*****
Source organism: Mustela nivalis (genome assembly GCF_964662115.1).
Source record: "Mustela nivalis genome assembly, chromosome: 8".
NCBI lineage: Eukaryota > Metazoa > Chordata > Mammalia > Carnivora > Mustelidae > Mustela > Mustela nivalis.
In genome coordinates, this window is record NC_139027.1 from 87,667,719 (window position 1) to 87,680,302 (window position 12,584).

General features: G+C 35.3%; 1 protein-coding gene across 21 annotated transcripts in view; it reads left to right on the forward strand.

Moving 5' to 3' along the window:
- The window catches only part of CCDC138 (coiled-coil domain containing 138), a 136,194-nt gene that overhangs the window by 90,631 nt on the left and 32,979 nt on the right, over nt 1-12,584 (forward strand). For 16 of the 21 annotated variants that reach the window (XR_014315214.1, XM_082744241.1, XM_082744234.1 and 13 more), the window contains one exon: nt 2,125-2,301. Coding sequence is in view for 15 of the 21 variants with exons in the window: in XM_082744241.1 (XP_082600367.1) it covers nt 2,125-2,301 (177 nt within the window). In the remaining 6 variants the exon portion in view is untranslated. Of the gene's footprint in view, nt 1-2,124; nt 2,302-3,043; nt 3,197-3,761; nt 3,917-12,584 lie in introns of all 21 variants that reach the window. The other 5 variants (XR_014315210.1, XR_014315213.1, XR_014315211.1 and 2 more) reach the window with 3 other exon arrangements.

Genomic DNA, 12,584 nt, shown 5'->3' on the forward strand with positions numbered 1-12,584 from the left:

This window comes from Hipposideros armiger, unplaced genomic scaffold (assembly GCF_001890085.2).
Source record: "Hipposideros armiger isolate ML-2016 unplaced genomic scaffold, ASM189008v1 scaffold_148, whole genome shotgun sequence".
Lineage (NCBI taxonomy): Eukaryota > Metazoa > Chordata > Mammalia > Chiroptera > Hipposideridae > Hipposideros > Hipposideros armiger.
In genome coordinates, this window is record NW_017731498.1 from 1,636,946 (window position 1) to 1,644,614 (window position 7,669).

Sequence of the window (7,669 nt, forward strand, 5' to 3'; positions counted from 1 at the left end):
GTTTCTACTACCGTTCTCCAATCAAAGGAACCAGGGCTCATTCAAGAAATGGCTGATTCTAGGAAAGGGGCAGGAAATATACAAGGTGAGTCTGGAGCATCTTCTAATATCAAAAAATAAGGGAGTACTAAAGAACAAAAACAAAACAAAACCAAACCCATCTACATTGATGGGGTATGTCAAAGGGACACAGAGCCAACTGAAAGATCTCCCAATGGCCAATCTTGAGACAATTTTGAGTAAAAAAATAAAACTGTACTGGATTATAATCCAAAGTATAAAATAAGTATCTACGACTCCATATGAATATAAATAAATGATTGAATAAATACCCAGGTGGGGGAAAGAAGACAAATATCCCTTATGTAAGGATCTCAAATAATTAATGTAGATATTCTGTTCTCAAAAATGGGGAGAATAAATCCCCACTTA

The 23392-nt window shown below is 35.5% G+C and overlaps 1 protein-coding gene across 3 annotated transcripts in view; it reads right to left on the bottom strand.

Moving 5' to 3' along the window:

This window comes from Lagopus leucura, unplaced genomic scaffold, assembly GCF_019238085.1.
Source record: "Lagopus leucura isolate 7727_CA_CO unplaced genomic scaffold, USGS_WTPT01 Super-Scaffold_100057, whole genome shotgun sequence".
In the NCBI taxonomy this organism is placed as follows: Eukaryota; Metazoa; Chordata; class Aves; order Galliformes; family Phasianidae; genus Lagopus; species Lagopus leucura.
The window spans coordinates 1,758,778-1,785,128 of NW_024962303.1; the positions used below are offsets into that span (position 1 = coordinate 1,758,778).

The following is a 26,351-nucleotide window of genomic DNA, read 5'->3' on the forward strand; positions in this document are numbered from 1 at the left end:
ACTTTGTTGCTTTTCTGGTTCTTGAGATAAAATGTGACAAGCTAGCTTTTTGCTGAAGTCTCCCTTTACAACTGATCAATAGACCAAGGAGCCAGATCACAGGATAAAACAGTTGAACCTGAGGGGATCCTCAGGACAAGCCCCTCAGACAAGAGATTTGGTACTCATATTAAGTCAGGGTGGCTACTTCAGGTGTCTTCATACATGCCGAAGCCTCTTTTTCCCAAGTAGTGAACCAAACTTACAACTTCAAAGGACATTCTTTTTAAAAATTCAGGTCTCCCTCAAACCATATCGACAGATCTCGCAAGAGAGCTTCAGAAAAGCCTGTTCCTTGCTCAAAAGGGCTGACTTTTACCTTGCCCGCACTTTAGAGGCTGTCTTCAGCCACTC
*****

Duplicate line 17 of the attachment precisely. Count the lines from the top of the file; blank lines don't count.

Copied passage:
This window comes from Lagopus leucura, unplaced genomic scaffold, assembly GCF_019238085.1.